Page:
- 14. Here is how the results for a single-sample t-test are reported in APA. Students taking statistics courses in psychology at the University of Washington reported studying similar hours for tests (M = 121, SD = 14.2) compared to UW college students in general, t(33) = 2.10, p = .034. Here is a template: [Describe the single sample] [Report the results] (M = [ ], SD = [ ]) than [Insert population], t( ) = [ ], p = [ ]. Just fill in the blanks by using the SPSS output.
- 15. Let’s start by filling in the Mean and Standard Deviation for each condition.
- 16. Let’s start by filling in the Mean and Standard Deviation for each condition. Persons who eat broccoli regularly received statistically significantly higher IQ scores (M = [ ], SD = [ ]) than the general population, t( ) = [ ], p = [ ].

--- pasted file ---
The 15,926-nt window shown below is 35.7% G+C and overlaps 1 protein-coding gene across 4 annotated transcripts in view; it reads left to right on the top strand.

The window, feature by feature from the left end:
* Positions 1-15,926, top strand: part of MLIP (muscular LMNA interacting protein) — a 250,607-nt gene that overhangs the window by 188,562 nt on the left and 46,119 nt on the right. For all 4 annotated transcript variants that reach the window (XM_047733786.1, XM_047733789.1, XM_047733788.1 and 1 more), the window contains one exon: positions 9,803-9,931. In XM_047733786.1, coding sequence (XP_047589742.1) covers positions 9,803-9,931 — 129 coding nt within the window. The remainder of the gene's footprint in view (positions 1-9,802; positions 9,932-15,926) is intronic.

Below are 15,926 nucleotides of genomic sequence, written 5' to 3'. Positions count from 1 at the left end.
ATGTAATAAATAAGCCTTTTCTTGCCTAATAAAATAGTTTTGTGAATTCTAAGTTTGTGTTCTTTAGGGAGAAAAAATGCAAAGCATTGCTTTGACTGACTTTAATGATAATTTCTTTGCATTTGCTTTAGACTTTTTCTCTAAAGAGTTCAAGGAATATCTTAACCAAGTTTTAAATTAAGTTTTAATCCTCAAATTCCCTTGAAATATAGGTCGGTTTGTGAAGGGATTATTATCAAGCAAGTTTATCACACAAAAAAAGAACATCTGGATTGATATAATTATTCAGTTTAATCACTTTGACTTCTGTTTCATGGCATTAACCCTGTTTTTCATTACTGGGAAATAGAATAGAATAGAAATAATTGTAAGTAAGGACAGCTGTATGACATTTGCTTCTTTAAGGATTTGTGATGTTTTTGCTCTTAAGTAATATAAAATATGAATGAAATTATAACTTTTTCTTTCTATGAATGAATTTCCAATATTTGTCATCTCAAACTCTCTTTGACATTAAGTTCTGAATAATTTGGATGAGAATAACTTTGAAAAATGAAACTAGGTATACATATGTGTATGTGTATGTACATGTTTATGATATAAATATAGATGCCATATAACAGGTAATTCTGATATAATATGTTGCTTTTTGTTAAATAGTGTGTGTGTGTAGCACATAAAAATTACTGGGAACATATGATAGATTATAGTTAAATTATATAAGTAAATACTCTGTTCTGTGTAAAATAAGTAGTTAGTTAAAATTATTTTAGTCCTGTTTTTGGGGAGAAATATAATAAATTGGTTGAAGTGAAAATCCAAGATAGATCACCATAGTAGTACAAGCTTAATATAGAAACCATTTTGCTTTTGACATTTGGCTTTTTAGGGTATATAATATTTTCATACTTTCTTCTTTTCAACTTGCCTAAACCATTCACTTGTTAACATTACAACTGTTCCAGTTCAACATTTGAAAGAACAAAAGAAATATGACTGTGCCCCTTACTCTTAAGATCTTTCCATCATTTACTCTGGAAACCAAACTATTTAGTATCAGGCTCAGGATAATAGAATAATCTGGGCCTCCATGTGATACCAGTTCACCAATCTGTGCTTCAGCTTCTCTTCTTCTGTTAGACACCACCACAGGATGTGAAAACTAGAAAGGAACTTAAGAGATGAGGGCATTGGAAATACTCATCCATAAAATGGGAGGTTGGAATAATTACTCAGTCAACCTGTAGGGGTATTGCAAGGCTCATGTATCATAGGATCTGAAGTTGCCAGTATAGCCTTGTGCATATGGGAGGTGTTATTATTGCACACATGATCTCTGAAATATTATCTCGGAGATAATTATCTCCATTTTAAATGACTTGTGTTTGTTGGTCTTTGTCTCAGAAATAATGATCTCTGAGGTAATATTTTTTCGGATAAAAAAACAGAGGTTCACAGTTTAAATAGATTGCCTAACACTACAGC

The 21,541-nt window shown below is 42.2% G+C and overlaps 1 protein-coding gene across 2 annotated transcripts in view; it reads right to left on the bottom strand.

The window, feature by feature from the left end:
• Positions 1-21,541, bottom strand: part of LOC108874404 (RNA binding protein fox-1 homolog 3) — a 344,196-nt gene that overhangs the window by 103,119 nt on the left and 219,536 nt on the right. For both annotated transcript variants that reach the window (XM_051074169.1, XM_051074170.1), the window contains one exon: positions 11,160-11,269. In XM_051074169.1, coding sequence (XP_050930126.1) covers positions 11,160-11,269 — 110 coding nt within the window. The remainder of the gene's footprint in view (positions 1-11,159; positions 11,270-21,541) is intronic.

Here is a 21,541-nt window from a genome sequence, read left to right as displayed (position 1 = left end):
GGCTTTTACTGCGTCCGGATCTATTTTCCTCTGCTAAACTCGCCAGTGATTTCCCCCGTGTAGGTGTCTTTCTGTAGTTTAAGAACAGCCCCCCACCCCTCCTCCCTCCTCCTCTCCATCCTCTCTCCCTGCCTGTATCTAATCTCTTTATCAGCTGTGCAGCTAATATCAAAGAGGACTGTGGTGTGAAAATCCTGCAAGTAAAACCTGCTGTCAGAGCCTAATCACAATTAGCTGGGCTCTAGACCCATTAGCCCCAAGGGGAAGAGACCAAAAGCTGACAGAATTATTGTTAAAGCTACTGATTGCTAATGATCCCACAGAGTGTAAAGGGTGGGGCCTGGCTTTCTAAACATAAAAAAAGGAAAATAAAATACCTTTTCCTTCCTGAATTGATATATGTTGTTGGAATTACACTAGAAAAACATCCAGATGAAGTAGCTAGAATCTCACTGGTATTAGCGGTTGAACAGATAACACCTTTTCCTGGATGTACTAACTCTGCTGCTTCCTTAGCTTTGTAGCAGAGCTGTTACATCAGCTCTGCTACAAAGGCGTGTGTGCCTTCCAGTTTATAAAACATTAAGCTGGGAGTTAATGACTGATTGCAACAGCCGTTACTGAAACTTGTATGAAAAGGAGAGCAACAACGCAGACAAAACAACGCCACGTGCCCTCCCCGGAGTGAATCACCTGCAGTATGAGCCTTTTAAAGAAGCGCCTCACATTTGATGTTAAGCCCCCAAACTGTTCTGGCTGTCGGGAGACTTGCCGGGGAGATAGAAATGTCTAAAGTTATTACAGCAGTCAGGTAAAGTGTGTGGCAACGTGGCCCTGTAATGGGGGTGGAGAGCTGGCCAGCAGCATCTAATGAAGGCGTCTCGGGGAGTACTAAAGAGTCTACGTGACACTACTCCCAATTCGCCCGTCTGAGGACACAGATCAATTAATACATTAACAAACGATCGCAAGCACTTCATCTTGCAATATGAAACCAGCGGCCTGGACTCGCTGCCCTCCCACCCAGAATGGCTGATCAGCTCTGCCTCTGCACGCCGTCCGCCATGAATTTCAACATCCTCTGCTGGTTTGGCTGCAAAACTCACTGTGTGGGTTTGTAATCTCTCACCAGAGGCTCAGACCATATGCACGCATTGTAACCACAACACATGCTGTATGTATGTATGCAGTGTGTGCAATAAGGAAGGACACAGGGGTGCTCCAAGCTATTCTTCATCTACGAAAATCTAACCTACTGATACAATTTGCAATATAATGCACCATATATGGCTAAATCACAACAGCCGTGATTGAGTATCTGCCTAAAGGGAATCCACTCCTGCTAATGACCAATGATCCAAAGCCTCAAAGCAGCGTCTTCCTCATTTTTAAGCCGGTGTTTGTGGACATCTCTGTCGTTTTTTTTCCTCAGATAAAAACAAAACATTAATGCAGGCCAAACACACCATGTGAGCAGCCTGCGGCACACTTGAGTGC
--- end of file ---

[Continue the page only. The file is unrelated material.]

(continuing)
- 17. Let’s start by filling in the Mean and Standard Deviation for each condition. Persons who eat broccoli regularly received statistically significantly higher IQ scores (M = [ ], SD = [ ]) than the general population, t( ) = [ ], p = [ ].
- 18. Let’s start by filling in the Mean and Standard Deviation for each condition. Persons who eat broccoli regularly received statistically significantly higher IQ scores (M = [120], SD = [ ]) than the general population, t( ) = [ ], p = [ ].
- 19. Let’s start by filling in the Mean and Standard Deviation for each condition. Persons who eat broccoli regularly received statistically significantly higher IQ scores (M = [120], SD = [ ]) than the general population, t( ) = [ ], p = [ ].
- 20. Let’s start by filling in the Mean and Standard Deviation for each condition. Persons who eat broccoli regularly received statistically significantly higher IQ scores (M = [120], SD = [ ]) than the general population, t( ) = [ ], p = [ ].
- 21. Let’s start by filling in the Mean and Standard Deviation for each condition. Persons who eat broccoli regularly received statistically significantly higher IQ scores (M = [120], SD = [12.2]) than the general population, t( ) = [ ], p = [ ].